In the Canadian coffee business, Diana Olsen of Balzac’s Coffee Roasters is an outlier. She came to the trade in the early 90s – 15 years ahead of the current coffee zeitgeist – and spent that time cultivating a small and loyal following. When the tide turned toward craft roasters and cafés, she had an advantage, growing her business in ways beyond the reach of most small Canadian roasters. Today, Balzac’s occupies a distinct and profitable niche in the highly competitive market of coffee and cafés.
Olsen, who majored in French Literature at UBC, steers clear of a pretentious coffee shop aesthetic, preferring to follow the lead of her literary hero, Honoré de Balzac, who called cafés the “people’s parliament.” Olsen knows that cafés are rooted in community and culture, places where people of all stripes gather to debate and create, alone or in the company of others.
Her love for French culture and cafés began at the impressionable age of 18, when she spent a year in Paris as an au pair. “Certain Paris situations were intimidating,” she says, “but, when I went into cafés, there was a cross-section of people, and I felt accepted.” The grand cafés, in particular, captured her imagination, and their influence can be seen in Balzac’s signature interiors – the zinc bars, encaustic floor tiles, classic Thonet rattan bistro chairs, and vintage coffee paraphernalia Olsen collects from brocante markets in France.
When she returned to her hometown of Vancouver, a newly born Francophile, enrolling in the French Literature program at UBC seemed an obvious choice. Academics came easily, and she also earned a place on the varsity rowing team. (She recalls a trip to a regatta in St. Catharines, Ontario: “We rowed right by the building where I now have a café.”) It was at UBC that she first read La Peau de chagrin by Balzac. “I found him fascinating,” says Olsen. She admired his views on French society and later discovered that the 19th-century novelist wrote under the influence of copious amounts of coffee.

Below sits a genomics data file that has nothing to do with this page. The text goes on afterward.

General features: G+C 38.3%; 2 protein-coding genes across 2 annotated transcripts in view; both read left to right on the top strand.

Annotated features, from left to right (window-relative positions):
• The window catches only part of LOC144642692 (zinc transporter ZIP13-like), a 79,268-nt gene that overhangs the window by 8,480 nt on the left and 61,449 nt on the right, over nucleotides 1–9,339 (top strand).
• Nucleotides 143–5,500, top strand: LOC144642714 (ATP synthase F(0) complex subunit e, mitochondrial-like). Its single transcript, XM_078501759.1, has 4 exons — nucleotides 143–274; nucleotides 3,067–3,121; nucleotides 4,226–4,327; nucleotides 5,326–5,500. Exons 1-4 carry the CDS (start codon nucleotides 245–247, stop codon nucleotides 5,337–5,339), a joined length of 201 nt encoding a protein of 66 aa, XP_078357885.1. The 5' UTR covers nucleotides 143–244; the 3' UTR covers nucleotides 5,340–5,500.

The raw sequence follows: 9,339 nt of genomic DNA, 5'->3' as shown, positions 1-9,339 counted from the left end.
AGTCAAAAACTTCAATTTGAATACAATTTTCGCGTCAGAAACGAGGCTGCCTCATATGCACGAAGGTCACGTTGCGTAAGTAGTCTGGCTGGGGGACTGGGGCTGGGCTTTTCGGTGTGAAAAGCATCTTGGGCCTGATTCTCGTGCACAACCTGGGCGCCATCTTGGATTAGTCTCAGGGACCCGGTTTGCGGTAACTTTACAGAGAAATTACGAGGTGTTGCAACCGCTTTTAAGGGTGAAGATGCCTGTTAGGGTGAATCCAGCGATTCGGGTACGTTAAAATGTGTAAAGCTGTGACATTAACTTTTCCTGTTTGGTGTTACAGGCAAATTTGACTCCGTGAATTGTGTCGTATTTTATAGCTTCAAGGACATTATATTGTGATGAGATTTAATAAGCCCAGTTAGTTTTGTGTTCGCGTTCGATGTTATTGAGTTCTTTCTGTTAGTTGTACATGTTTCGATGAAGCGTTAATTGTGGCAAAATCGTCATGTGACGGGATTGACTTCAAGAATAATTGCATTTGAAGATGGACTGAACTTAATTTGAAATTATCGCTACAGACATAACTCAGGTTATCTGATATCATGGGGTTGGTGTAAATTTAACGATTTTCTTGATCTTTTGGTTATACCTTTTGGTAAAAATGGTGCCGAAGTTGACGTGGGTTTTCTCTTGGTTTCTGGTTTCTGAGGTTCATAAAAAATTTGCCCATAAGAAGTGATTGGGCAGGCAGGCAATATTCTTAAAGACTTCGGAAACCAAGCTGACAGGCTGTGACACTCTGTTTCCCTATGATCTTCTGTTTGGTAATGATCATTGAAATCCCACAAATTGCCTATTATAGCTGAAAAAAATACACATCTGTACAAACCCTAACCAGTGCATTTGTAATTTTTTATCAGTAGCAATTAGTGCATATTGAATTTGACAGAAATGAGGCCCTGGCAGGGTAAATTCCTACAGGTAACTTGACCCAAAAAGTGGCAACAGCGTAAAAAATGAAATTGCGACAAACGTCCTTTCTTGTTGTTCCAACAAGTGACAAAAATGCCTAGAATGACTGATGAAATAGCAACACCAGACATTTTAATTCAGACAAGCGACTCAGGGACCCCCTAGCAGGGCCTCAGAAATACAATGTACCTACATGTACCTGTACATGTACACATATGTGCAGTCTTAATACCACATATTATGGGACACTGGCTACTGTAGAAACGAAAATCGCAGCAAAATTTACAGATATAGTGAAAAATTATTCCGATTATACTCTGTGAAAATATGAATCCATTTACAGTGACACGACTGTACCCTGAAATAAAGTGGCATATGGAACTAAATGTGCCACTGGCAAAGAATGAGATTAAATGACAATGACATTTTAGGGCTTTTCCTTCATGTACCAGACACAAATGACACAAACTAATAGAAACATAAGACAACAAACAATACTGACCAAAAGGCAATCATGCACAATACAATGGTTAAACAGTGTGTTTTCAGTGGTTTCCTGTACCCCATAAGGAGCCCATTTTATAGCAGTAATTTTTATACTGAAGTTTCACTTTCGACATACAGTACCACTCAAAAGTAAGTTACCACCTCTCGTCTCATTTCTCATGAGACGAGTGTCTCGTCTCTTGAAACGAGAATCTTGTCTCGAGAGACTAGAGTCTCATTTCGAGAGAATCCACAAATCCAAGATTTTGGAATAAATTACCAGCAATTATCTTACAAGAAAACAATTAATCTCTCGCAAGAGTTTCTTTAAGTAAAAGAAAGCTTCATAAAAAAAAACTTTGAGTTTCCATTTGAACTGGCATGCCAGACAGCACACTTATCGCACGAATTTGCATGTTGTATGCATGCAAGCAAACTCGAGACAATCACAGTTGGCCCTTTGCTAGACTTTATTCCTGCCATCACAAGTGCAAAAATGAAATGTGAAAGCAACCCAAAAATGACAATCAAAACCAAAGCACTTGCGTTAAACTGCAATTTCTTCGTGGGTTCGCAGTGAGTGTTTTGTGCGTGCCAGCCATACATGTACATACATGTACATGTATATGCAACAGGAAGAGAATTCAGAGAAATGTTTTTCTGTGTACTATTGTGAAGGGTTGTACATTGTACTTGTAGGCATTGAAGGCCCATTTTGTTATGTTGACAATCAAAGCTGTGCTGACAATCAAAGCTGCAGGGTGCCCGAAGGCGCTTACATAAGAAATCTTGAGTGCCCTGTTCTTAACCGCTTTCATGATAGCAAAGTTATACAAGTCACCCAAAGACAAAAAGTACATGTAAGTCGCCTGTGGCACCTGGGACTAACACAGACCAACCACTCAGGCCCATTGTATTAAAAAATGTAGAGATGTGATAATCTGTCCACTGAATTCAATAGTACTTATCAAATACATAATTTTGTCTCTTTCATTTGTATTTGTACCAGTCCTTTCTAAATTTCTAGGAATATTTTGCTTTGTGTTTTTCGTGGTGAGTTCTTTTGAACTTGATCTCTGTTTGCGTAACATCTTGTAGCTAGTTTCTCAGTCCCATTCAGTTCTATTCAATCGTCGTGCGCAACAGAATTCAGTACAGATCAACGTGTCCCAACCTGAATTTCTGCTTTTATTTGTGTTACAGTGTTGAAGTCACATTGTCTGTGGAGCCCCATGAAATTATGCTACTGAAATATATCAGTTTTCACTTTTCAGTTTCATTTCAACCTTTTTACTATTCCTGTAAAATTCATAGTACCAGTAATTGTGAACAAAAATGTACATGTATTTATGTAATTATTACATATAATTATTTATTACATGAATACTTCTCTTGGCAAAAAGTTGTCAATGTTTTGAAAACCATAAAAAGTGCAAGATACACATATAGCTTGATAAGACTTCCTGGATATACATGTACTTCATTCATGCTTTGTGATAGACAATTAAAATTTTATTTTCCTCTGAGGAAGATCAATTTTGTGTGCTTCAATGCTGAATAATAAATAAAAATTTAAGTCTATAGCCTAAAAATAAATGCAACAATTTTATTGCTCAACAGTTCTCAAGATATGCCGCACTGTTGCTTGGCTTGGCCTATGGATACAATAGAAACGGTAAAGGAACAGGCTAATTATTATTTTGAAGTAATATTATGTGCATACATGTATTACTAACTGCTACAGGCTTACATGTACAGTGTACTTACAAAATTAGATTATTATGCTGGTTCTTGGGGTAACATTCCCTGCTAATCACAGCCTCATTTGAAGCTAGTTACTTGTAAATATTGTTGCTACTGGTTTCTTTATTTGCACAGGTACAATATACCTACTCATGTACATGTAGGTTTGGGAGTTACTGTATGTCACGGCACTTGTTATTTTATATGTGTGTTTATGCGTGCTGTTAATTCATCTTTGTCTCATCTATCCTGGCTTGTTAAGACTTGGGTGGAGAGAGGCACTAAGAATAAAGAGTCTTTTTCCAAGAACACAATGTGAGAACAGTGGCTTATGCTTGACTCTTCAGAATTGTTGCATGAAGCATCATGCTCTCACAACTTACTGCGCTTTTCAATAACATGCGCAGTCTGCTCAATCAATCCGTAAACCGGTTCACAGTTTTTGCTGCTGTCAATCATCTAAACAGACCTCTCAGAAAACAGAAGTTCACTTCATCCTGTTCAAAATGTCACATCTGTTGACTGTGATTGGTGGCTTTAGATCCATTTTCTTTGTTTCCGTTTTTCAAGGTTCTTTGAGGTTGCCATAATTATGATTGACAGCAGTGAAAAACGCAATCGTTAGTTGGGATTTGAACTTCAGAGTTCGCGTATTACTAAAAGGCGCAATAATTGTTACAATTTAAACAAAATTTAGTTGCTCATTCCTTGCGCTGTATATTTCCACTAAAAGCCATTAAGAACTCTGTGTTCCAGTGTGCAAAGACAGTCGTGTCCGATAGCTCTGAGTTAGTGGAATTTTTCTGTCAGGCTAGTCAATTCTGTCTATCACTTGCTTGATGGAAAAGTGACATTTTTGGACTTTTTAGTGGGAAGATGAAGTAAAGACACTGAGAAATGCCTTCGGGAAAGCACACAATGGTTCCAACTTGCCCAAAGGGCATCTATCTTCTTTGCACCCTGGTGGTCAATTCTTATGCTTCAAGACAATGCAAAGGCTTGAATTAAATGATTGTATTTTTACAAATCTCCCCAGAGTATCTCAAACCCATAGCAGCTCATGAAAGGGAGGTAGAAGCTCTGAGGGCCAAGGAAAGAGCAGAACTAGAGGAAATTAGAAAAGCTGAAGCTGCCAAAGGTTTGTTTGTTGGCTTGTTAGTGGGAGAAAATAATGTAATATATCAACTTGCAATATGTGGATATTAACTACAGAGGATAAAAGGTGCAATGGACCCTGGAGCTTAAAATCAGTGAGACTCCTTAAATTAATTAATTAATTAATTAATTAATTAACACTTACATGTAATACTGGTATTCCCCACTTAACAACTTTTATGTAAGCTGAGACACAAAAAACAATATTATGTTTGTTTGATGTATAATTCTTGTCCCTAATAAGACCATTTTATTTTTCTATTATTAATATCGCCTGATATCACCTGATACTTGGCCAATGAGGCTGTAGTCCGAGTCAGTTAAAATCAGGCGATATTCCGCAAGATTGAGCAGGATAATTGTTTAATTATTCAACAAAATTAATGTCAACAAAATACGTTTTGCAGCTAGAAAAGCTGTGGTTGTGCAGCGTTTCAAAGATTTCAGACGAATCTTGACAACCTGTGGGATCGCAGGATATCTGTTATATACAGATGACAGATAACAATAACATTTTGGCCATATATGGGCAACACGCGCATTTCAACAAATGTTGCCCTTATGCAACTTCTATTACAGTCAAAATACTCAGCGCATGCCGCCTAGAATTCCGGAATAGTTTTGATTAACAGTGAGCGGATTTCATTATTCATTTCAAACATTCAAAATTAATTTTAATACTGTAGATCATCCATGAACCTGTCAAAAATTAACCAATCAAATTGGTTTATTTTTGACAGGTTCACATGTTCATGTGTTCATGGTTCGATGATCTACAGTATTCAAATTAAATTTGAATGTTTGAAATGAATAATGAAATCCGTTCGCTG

Another significant figure was Olsen’s late father, Arne Olsen Sr., who founded Impark, a major parking management company. His entrepreneurial spirit rubbed off on her, and she began to think of coffee in business terms a couple of years after graduating. “Starbucks was all there was, and that had such a North American vibe to it,” she says. “I loved what they were doing, but I didn’t like the ambience.” French culture and coffee began to merge in her imagination. She went to San Francisco to study roasting, and in 1993 the seed for Balzac’s germinated into a small kiosk at Toronto’s Royal Agricultural Winter Fair. Three years later, in Stratford, Ontario, she opened her first café.
Her second café was a former pump house in Toronto’s Distillery District. The first time she saw the building, it had dirt floors and crumbling walls. Building a café in an abandoned urban area was risky, but Olsen has steely nerves and a keen sense of potential. “The pivotal moment in Balzac’s trajectory was getting that space,” she says. The derelict building was soon transformed into a modern Belle Époque café. Its grandeur and success buoyed her business reputation, and a pattern of growth began to emerge. Developers working to revitalise areas of historical or cultural significance would approach her with tantalizing suggestions for new premises. But Olsen’s approach to growth is measured. “I’ve had to turn away amazing opportunities, because we can’t open more than one café at a time,” she says. “I’ve only got so many people.” Balzac’s now has 15 locations in Ontario. Her current project, at the Powerhouse in Toronto’s Junction Triangle, is set to open later this year, and plans for a café in Ottawa are underway.